Kerry Beagle

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Kerry Beagle
Kerry Beagle from 1915.JPG
Kerry Beagles circa 1915
Country of origin Ireland
Classification and standards
Not recognized by any major kennel club
Dog (Canis lupus familiaris)

The Kerry Beagle is one of the oldest Irish Hounds, believed to be descendant from the Old Southern Hound or Celtic Hounds.

Description[edit]

Appearance[edit]

Kerry Beagle "Coco" - 18 month old 40lb Kerry Beagle mix circa 2012

It is unclear why the name Beagle has been applied, as the Kerry Beagle is a medium sized hound, height is between 56–61 cm (22–24 in), weight is up to 27 kg (60 lb), sharing nothing in common with the Beagle. The Kerry Beagle with a broad head, a short coat and long ears, Black and Tan is the more common colour but the coat may be tan and white, blue mottled and tan or black. The breed's looks suggests speed and endurance.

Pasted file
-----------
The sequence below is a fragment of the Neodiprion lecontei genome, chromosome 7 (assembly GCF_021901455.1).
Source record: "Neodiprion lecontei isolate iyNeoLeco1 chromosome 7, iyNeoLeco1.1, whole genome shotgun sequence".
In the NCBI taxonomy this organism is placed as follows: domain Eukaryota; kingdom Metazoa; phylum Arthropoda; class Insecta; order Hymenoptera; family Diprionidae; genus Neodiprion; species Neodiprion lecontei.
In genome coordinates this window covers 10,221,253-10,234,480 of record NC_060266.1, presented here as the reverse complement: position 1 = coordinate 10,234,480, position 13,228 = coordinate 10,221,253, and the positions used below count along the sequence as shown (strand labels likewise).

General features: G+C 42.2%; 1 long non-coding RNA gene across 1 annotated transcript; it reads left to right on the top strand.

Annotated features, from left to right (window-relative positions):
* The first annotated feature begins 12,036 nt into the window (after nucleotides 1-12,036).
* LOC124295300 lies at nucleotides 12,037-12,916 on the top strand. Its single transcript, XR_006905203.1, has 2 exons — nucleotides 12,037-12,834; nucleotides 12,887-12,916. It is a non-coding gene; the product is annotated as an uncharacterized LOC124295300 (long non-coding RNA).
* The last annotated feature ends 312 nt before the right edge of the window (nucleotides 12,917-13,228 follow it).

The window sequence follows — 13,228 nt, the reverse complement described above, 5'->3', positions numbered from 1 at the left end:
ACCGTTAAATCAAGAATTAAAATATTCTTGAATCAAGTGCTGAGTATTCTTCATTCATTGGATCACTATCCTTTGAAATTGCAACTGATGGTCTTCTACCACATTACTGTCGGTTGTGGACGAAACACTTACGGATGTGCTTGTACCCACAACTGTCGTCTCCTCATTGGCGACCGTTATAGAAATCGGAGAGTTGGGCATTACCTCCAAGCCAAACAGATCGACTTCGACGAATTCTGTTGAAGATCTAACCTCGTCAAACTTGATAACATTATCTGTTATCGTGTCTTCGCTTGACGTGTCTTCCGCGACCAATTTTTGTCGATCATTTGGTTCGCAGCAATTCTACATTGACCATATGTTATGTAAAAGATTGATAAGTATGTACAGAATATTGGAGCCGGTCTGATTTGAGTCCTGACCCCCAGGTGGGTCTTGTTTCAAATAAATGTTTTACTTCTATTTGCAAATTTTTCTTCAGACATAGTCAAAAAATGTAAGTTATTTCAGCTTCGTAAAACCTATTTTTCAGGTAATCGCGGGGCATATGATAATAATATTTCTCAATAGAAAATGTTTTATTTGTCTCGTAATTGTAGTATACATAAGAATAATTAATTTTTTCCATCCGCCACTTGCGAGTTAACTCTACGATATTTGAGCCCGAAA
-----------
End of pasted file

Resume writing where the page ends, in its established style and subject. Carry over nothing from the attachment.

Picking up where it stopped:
Temperament[edit]

This breed of dog is a pack hound and does hold the hunting instinct strong. They do however make very good pets as they are good with children and other dogs. They require a lot of exercise, regular twice to three times daily walks and free runs.

History & use[edit]

The Kerry Beagle is an ancient breed, believed to date back to the 16th century, detailed pedigrees date back as far as 1794. Local legend has it that when Noah's ark came to rest against Galtymore, the highest peak in Tipperary, two black and tan hounds scented a fox and leapt off in pursuit, never to be seen again.[1] By the 1800s the Kerry Beagle's numbers had dwindled in Ireland, with only one major pack maintained , the famous Scarteen of County Limerick belonging to the Ryan family, which still exists today.[2]

Originally bred as Stag hounds, today they are used to hunt fox and hare and take part in drag hunting.[3]

The Kerry Beagle was taken by many Irish immigrants to the Americas, and is considered a foundation breed in development of the Coonhound.

References[edit]

Footnotes[edit]

  1. ^ Holland, p 129.
  2. ^ Alderton, p 86.
  3. ^ Alderton, p 86.

Bibliography[edit]

External links[edit]